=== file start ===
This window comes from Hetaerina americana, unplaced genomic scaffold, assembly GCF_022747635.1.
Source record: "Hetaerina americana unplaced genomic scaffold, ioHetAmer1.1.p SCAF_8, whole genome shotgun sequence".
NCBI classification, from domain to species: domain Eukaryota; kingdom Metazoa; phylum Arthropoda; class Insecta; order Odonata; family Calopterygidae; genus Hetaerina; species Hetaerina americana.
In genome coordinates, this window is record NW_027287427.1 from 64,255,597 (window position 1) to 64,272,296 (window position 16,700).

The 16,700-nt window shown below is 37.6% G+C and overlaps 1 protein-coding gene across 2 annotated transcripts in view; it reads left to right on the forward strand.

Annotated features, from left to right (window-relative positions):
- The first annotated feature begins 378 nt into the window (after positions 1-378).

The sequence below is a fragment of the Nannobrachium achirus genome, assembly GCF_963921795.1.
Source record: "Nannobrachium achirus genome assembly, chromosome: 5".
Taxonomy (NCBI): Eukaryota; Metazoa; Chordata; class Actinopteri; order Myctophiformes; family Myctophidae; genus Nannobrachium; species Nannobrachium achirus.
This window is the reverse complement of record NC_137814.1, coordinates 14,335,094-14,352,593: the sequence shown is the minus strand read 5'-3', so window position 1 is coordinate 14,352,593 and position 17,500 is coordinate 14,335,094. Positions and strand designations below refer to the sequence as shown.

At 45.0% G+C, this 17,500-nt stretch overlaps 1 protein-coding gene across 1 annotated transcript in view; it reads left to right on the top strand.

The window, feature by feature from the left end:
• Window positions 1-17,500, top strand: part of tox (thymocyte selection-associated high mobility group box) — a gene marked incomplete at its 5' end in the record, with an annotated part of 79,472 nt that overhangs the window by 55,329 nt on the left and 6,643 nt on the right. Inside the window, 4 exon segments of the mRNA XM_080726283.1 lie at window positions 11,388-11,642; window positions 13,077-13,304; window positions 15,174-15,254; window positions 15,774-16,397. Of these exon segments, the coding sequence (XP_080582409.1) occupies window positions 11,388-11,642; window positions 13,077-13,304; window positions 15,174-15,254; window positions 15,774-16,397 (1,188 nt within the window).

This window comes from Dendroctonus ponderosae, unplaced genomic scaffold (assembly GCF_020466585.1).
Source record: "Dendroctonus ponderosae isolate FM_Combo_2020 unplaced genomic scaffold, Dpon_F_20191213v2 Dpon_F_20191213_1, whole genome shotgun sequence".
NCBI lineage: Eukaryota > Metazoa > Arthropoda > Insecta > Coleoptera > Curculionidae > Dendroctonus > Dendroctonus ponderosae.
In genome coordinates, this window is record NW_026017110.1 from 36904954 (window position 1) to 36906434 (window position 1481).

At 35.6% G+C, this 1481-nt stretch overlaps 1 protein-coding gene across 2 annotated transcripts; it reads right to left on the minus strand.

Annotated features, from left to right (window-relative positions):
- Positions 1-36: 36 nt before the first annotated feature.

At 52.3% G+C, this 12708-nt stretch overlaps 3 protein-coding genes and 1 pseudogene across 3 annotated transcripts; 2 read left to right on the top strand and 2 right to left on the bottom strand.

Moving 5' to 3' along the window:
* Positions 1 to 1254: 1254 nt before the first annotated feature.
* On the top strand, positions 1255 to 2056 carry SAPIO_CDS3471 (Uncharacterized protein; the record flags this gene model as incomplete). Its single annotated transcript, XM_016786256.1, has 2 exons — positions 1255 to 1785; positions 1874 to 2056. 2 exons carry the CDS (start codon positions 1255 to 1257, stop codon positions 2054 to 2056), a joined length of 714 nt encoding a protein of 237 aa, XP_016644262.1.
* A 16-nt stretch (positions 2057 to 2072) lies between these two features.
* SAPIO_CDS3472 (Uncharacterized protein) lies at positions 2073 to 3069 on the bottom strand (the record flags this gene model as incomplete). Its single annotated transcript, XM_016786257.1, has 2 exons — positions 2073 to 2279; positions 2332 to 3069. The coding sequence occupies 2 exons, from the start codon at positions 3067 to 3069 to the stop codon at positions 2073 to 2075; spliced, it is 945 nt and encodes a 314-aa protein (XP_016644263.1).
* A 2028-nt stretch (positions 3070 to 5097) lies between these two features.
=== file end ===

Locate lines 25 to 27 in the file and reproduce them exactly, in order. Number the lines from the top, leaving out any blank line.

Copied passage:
* On the top strand, positions 1255 to 2056 carry SAPIO_CDS3471 (Uncharacterized protein; the record flags this gene model as incomplete). Its single annotated transcript, XM_016786256.1, has 2 exons — positions 1255 to 1785; positions 1874 to 2056. 2 exons carry the CDS (start codon positions 1255 to 1257, stop codon positions 2054 to 2056), a joined length of 714 nt encoding a protein of 237 aa, XP_016644262.1.
* A 16-nt stretch (positions 2057 to 2072) lies between these two features.
* SAPIO_CDS3472 (Uncharacterized protein) lies at positions 2073 to 3069 on the bottom strand (the record flags this gene model as incomplete). Its single annotated transcript, XM_016786257.1, has 2 exons — positions 2073 to 2279; positions 2332 to 3069. The coding sequence occupies 2 exons, from the start codon at positions 3067 to 3069 to the stop codon at positions 2073 to 2075; spliced, it is 945 nt and encodes a 314-aa protein (XP_016644263.1).